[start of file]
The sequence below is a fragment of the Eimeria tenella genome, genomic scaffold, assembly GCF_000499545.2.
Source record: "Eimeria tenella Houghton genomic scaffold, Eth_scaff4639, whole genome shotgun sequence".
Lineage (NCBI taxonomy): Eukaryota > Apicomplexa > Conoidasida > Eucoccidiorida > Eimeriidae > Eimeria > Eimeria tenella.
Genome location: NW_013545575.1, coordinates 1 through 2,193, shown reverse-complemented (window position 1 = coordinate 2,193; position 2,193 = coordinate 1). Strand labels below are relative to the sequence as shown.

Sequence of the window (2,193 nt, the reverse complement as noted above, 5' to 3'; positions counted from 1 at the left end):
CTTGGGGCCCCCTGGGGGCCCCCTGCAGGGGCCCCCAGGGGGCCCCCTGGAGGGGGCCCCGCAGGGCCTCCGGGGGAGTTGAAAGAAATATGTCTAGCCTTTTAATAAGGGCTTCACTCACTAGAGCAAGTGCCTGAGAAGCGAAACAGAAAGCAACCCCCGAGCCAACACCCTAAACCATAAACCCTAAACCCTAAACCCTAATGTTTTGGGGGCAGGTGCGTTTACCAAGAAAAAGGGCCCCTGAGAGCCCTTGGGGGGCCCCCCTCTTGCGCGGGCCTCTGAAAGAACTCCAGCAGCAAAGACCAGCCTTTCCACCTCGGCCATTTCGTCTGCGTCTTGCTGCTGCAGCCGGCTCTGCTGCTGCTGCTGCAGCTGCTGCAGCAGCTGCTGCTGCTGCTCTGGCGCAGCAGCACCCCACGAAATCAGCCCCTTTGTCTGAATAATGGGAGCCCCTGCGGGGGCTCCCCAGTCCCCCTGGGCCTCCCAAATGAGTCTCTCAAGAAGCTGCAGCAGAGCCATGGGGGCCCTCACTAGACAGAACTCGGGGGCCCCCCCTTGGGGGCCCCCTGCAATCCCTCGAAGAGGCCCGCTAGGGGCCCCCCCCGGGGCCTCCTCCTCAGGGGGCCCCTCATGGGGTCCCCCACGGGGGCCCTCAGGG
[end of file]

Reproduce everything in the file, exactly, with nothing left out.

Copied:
The sequence below is a fragment of the Eimeria tenella genome, genomic scaffold, assembly GCF_000499545.2.
Source record: "Eimeria tenella Houghton genomic scaffold, Eth_scaff4639, whole genome shotgun sequence".
Lineage (NCBI taxonomy): Eukaryota > Apicomplexa > Conoidasida > Eucoccidiorida > Eimeriidae > Eimeria > Eimeria tenella.
Genome location: NW_013545575.1, coordinates 1 through 2,193, shown reverse-complemented (window position 1 = coordinate 2,193; position 2,193 = coordinate 1). Strand labels below are relative to the sequence as shown.

Sequence of the window (2,193 nt, the reverse complement as noted above, 5' to 3'; positions counted from 1 at the left end):
CTTGGGGCCCCCTGGGGGCCCCCTGCAGGGGCCCCCAGGGGGCCCCCTGGAGGGGGCCCCGCAGGGCCTCCGGGGGAGTTGAAAGAAATATGTCTAGCCTTTTAATAAGGGCTTCACTCACTAGAGCAAGTGCCTGAGAAGCGAAACAGAAAGCAACCCCCGAGCCAACACCCTAAACCATAAACCCTAAACCCTAAACCCTAATGTTTTGGGGGCAGGTGCGTTTACCAAGAAAAAGGGCCCCTGAGAGCCCTTGGGGGGCCCCCCTCTTGCGCGGGCCTCTGAAAGAACTCCAGCAGCAAAGACCAGCCTTTCCACCTCGGCCATTTCGTCTGCGTCTTGCTGCTGCAGCCGGCTCTGCTGCTGCTGCTGCAGCTGCTGCAGCAGCTGCTGCTGCTGCTCTGGCGCAGCAGCACCCCACGAAATCAGCCCCTTTGTCTGAATAATGGGAGCCCCTGCGGGGGCTCCCCAGTCCCCCTGGGCCTCCCAAATGAGTCTCTCAAGAAGCTGCAGCAGAGCCATGGGGGCCCTCACTAGACAGAACTCGGGGGCCCCCCCTTGGGGGCCCCCTGCAATCCCTCGAAGAGGCCCGCTAGGGGCCCCCCCCGGGGCCTCCTCCTCAGGGGGCCCCTCATGGGGTCCCCCACGGGGGCCCTCAGGG